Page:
A thought-provoking post from A Paper a Day Keeps the Scientist Okay entitled “Living Near a Forest Keeps Your Amygdala Healthier” referenced a 2017 German human study which found:
“..a relationship between place of residence and brain health: those city dwellers living close to a forest were more likely to show indications of a physiologically healthy amygdala structure and were therefore presumably better able to cope with stress.”
The researchers accomplished the imperative of meeting the study’s stated objective:
“We set out to identify and characterize the geographical elements of a city that are associated with these brain structures following a suggestion by Kennedy and Adolph that studies should begin to derive recommendations for urban planning and architecture.
The results of our study may suggest that forests in and around the cities are a valuable resource that should be promoted. However future longitudinal studies are needed to investigate the causal directionality of the effect in order to disentangle whether more forest in ones habitat facilitates brain structural integrity or potentially those people with better brain structural integrity choose to live closer to forests. Moreover we need to investigate whether living close to the forest is associated with an absence of risk factors such as noise, air pollution or stress and thereby has beneficial effects or whether the forest itself constitutes a salutary factor that promotes well-being.”
A major limitation of the study’s methodology that wasn’t noted by the researchers was the intentional non-use of an available data source. Referring to Do we need to study the brain to understand the mind? posted earlier this week:
“Self-report is still the gold standard for assessing emotional experience and the contents of thought. Isn’t it easier just to ask?”
The researchers put the forest before the trees, and designed a study that didn’t ask the subjects important questions such as why they lived where they lived. The researchers inferred sketchy fMRI-geography associations because they didn’t solicit relevant primary information via individual self-reports.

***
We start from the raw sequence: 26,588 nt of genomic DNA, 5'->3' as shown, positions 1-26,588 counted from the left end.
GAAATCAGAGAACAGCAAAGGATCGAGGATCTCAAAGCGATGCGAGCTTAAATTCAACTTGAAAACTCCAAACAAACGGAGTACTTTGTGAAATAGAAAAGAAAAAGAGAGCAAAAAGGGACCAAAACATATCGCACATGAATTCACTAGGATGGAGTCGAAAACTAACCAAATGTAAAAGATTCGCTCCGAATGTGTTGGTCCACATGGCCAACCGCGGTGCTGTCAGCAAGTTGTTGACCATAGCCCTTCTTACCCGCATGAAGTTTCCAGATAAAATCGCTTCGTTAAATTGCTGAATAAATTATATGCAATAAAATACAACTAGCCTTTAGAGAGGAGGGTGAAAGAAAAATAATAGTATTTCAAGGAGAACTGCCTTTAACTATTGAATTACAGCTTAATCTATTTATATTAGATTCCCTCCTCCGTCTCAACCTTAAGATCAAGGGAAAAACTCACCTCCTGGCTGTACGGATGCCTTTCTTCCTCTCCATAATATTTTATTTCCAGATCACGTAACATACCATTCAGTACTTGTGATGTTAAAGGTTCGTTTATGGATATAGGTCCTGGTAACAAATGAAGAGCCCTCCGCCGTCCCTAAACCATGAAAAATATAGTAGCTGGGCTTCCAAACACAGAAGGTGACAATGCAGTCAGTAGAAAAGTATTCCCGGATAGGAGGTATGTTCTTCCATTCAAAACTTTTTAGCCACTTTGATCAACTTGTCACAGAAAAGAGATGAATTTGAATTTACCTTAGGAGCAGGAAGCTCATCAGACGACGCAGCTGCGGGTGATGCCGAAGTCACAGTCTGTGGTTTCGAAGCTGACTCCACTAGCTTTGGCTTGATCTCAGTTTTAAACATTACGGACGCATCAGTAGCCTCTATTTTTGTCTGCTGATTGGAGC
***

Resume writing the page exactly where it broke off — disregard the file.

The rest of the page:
I imagined myself as one of the study’s subjects. I don’t live in Berlin, and I’m not part of the selected cohort, but I otherwise generally meet the study’s subject parameters.
Something in my past causes me to actively select housing that isn’t in a noisy environment. If I were asked why I lived where I lived, my answer would have included:
- A deciding factor in why I sold my second house was the traffic noise in wintertime;
- A deciding factor in why I bought my fourth house was its location in the center of the housing development, away from street noise; and
- A deciding factor in why I live where I now live is the house’s orientation away from both direct and reflective traffic noise sources.
Processing my hypothetical fMRI data with my self-reported historical housing choices may or may not have found:
“Geographical features in the proximal participants’ habitat are associated with brain integrity.”
Using the better-quality information of self-reports, though, it’s unlikely that an association this study would have found to be significant – the chance fact that I live within one kilometer of a forest – would have been deemed significant.
https://www.nature.com/articles/s41598-017-12046-7 “In search of features that constitute an “enriched environment” in humans: Associations between geographical properties and brain structure”